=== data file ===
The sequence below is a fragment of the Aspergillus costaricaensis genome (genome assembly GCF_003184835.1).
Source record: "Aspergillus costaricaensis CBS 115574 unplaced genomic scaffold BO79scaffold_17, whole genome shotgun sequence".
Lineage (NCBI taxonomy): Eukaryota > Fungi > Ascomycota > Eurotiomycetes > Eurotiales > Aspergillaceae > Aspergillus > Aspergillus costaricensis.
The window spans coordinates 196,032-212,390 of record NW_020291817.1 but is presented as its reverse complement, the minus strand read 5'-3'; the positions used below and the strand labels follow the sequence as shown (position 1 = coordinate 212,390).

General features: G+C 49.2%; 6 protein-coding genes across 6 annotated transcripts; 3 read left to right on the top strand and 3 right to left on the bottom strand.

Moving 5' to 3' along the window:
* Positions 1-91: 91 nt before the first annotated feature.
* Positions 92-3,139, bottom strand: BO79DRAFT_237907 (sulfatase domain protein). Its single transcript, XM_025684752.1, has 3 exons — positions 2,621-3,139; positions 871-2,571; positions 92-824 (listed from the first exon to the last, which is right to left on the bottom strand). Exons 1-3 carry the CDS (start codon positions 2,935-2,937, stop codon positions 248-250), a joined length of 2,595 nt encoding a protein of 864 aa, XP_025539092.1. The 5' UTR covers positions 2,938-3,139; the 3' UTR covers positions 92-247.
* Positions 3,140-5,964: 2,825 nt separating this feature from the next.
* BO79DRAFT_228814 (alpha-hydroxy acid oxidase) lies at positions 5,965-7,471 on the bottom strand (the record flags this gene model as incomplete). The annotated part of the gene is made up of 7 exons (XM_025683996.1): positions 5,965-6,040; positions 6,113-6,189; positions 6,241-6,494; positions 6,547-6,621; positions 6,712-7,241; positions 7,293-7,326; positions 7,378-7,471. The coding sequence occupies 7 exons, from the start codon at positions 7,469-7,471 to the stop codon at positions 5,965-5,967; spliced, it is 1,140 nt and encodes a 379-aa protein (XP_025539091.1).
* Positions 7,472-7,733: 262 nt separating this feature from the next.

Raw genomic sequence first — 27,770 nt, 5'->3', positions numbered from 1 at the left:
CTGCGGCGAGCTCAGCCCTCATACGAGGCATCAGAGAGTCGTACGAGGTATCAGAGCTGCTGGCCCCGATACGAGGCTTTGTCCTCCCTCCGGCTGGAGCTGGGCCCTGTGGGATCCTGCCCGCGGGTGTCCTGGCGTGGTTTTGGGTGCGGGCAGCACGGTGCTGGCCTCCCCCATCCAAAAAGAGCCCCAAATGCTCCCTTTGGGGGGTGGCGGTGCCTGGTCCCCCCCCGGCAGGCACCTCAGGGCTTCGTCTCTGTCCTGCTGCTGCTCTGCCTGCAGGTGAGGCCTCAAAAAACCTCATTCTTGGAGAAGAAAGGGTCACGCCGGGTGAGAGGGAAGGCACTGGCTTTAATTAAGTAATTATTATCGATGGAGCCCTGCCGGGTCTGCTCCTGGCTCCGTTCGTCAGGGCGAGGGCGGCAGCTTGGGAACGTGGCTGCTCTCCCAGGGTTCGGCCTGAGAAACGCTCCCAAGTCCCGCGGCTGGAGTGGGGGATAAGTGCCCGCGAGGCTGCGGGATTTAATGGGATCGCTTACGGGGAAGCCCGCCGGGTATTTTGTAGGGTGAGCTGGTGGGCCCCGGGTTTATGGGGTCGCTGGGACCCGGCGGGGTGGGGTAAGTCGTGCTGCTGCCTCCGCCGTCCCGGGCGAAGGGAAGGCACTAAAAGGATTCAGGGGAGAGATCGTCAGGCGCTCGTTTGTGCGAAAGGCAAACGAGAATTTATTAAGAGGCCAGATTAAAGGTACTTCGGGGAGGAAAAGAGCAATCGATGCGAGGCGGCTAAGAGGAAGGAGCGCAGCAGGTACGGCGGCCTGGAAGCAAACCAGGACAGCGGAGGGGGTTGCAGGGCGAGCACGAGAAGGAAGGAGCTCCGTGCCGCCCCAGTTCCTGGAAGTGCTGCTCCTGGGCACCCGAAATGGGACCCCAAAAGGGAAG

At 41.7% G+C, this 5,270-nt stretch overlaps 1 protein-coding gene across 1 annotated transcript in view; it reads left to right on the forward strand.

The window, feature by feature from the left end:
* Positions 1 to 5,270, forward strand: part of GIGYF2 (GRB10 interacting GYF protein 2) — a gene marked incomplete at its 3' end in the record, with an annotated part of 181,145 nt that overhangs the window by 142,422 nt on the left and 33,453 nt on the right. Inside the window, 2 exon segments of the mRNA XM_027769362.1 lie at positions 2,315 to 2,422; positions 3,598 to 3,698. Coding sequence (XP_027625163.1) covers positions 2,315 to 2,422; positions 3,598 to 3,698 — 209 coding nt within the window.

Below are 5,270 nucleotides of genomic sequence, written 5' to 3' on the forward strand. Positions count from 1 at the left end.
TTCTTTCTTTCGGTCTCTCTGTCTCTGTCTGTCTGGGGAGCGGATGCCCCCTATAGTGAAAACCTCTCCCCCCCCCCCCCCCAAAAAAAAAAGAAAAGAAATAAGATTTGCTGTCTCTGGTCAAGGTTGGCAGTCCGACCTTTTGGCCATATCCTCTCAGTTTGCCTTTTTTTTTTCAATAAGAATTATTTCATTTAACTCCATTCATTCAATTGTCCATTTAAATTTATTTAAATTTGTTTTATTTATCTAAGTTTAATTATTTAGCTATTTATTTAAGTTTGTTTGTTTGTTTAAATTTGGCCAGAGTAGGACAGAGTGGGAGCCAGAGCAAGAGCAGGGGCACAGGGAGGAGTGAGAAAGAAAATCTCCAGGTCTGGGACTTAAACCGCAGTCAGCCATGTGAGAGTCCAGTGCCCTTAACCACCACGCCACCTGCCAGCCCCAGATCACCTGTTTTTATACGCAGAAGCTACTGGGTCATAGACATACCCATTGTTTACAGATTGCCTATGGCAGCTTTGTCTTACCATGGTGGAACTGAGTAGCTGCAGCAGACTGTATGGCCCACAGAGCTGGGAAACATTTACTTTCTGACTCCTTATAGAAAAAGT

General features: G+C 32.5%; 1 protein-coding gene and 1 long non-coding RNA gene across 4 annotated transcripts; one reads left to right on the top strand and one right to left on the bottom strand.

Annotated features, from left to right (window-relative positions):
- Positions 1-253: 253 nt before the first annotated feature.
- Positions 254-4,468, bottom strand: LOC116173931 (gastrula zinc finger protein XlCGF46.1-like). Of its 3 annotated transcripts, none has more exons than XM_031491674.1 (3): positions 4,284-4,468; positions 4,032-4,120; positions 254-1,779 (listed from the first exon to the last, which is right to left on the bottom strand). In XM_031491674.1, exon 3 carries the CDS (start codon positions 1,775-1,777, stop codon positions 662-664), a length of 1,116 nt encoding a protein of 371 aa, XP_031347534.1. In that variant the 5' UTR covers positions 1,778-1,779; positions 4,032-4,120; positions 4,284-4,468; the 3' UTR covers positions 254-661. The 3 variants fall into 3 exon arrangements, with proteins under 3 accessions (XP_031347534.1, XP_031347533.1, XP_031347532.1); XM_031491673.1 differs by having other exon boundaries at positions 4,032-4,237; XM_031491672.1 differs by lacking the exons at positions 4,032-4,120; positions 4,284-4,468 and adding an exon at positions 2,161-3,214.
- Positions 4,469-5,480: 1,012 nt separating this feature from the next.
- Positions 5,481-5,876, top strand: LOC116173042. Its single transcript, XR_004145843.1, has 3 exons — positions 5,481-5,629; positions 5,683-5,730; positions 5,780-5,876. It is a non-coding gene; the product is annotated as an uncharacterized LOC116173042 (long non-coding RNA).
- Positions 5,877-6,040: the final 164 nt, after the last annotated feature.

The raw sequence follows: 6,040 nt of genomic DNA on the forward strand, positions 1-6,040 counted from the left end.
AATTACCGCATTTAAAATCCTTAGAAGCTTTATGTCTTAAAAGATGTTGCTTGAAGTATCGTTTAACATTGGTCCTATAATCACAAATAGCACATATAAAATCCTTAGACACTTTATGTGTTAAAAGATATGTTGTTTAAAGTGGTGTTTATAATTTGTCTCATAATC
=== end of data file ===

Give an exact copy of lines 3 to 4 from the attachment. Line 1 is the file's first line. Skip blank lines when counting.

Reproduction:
Lineage (NCBI taxonomy): Eukaryota > Fungi > Ascomycota > Eurotiomycetes > Eurotiales > Aspergillaceae > Aspergillus > Aspergillus costaricensis.
The window spans coordinates 196,032-212,390 of record NW_020291817.1 but is presented as its reverse complement, the minus strand read 5'-3'; the positions used below and the strand labels follow the sequence as shown (position 1 = coordinate 212,390).